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3-SYRIA-RELEASED-NUNS

Kidnapped nuns in Syria are set free

By John Newton in Beirut

TWELVE nuns kidnapped by jihadists in Syria last December were set free last Sunday.

Patriarch Gregorios III, head of the Melkite Greek Catholic Church, broke the news on the freed nuns to a team from Aid to the Church in Need, who had just arrived in Lebanon to visit projects supporting refugees from Syria.

The Damascus-based Patriarch told members of the Catholic charity for persecuted and other suffering Christians that the nuns had not been harmed during their ordeal and that their release was ‘a sign of hope in this time of crisis.’

“I think they were not treated too badly as it is not in the interest of the kidnappers to do this,” Gregorios III said.

He went on to say that the freedom of the nuns had been secured following the intervention of Greek Orthodox Patriarch John X. Patriarch Gregorios added that the release had apparently been mediated by the secret services of Qatar and Lebanon.

The nuns were seized from a monastery in the Syrian town of Maaloula.

“[The nuns] had to travel [80Km] from Yabroud [where they were being held] to the border of Lebanon and I don’t know where they will go this evening,” Patriarch Gregorios said, although it is expected they will now settle in Lebanon.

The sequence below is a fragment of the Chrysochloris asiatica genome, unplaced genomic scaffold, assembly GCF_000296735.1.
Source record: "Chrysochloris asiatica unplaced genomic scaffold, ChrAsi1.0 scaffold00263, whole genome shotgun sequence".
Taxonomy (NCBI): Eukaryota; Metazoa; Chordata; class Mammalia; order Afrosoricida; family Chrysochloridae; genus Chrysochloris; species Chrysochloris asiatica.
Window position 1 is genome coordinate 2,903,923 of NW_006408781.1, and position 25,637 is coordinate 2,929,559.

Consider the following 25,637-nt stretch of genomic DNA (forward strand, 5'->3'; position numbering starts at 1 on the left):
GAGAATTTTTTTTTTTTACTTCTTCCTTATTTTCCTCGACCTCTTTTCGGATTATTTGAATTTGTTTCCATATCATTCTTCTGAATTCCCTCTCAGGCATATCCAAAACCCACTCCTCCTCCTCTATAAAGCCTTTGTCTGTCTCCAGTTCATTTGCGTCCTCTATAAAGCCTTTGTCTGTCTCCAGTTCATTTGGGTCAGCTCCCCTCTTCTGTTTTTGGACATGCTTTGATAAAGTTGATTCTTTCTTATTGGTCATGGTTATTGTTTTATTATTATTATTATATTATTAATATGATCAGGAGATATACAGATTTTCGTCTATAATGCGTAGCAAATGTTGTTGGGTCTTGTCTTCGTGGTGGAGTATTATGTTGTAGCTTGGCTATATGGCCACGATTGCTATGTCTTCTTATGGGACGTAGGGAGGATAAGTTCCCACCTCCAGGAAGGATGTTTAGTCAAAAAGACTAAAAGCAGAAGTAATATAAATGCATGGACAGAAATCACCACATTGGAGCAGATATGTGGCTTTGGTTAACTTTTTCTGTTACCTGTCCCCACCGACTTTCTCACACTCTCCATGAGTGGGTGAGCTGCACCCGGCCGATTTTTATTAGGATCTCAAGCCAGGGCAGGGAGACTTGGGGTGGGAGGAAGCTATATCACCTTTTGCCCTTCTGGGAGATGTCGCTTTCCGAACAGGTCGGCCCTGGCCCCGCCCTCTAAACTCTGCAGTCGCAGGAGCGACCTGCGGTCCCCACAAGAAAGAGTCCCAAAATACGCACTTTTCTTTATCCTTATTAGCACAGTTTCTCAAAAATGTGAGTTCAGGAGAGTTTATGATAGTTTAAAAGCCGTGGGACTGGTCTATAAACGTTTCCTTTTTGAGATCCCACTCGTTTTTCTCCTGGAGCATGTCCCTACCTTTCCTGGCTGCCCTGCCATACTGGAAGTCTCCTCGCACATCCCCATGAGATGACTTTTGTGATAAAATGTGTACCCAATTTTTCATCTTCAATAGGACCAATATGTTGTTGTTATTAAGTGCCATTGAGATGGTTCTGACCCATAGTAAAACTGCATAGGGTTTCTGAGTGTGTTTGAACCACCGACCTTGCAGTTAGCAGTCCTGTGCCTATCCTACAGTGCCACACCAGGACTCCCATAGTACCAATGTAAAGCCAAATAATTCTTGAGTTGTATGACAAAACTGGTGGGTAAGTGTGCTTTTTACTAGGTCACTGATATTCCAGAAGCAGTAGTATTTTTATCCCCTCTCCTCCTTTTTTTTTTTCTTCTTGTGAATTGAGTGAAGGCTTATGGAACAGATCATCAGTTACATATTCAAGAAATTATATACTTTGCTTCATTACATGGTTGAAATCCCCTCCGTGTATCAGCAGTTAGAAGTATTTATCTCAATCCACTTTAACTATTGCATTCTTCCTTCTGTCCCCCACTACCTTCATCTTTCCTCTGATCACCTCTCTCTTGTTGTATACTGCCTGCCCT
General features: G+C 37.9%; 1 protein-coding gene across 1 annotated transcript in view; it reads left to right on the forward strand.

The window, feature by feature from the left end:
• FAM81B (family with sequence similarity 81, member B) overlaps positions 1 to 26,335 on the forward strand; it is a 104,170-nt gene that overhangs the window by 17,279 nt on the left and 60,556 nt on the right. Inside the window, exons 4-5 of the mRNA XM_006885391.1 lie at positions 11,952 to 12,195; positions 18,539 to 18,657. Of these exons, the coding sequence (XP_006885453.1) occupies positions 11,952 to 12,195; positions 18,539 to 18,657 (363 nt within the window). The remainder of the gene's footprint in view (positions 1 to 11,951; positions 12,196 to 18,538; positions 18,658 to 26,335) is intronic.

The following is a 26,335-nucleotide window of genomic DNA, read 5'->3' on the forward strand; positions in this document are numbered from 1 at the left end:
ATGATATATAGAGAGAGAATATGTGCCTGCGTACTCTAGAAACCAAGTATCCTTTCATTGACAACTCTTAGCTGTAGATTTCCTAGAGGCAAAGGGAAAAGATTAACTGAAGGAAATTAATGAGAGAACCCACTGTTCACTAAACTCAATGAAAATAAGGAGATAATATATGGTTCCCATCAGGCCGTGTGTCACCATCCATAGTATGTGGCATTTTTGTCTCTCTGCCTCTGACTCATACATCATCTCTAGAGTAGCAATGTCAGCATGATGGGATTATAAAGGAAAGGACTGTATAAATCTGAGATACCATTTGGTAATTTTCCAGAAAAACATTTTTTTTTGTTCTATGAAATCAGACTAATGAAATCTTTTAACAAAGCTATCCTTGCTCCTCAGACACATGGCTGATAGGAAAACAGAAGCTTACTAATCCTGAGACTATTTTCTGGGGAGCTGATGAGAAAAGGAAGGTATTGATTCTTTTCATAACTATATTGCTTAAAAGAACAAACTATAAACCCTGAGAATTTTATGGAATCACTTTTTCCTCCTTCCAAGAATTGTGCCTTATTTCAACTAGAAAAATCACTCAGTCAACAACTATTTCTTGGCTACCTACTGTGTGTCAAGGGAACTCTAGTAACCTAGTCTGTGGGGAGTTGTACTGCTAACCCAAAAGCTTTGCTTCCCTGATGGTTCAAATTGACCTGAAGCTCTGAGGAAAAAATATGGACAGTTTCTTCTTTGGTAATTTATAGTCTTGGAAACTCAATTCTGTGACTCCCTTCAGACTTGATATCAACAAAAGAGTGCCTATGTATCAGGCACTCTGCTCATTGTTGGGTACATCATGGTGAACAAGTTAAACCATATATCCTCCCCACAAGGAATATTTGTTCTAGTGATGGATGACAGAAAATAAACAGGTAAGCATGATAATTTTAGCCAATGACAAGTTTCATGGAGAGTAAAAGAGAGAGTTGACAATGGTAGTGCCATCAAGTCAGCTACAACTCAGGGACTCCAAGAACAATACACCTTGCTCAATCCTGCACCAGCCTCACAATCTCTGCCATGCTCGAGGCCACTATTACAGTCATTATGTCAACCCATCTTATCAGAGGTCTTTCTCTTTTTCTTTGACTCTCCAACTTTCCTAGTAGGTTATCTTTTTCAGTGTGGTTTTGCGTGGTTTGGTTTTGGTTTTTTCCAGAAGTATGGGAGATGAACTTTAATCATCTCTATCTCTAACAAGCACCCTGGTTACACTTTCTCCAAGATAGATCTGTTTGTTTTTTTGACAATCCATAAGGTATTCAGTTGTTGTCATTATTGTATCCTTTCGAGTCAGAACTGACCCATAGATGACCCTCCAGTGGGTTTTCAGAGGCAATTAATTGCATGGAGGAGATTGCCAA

His comments came as a Lebanese security source was reported as saying that the nuns were being accompanied by the head of a Lebanese security agency and a Qatari intelligence official.

According to media reports, the release of the nuns had been agreed as part of a deal in which the government would free scores of women prisoners.

The Sisters were seized in December from the Greek Orthodox monastery of St Thecla in the predominantly Christian town of Maaloula, about 40 miles north of Damascus. Later that month, the nuns appeared in a video obtained by Al-Jazeera television. Soon after their capture, they were reportedly moved 15 miles north to the rebel-held town of Yabroud.

The British-based Syrian Observatory for Human Rights monitoring group identified the rebels who took the nuns as militants from the Nusra Front, Al-Qaeda’s affiliate in Syria.  The Nusra Front invaded Maaloula on September 4 2013. In the three days that they held the town, 12 people were killed, including three men who refused to renounce their Christian faith.

The Patriarch described speaking to the nuns’ Mother Superior shortly after the town was taken.  Weeks later, the Islamists struck again and took the nuns. Children who fled Maaloula in September are being supported and educated by the Church in Damascus.

“Thanks to Aid to the Church in Need we have been able to give help to 5000 children: 1000 in Damascus, 2000 in Dina, and 2,000 in Homs,” Patriarch Gregorios said.

ACN has provided ongoing emergency help for the victims of the violence and unrest in Syria—including food, shelter and medicine.  Up to  nine   million people are either internally displaced within Syria or living as refugees abroad. Of Syria’s pre-war Christian population of 1.75 million, it is now understood that 500,000 have fled their homes.

 

www.acnuk.org

 

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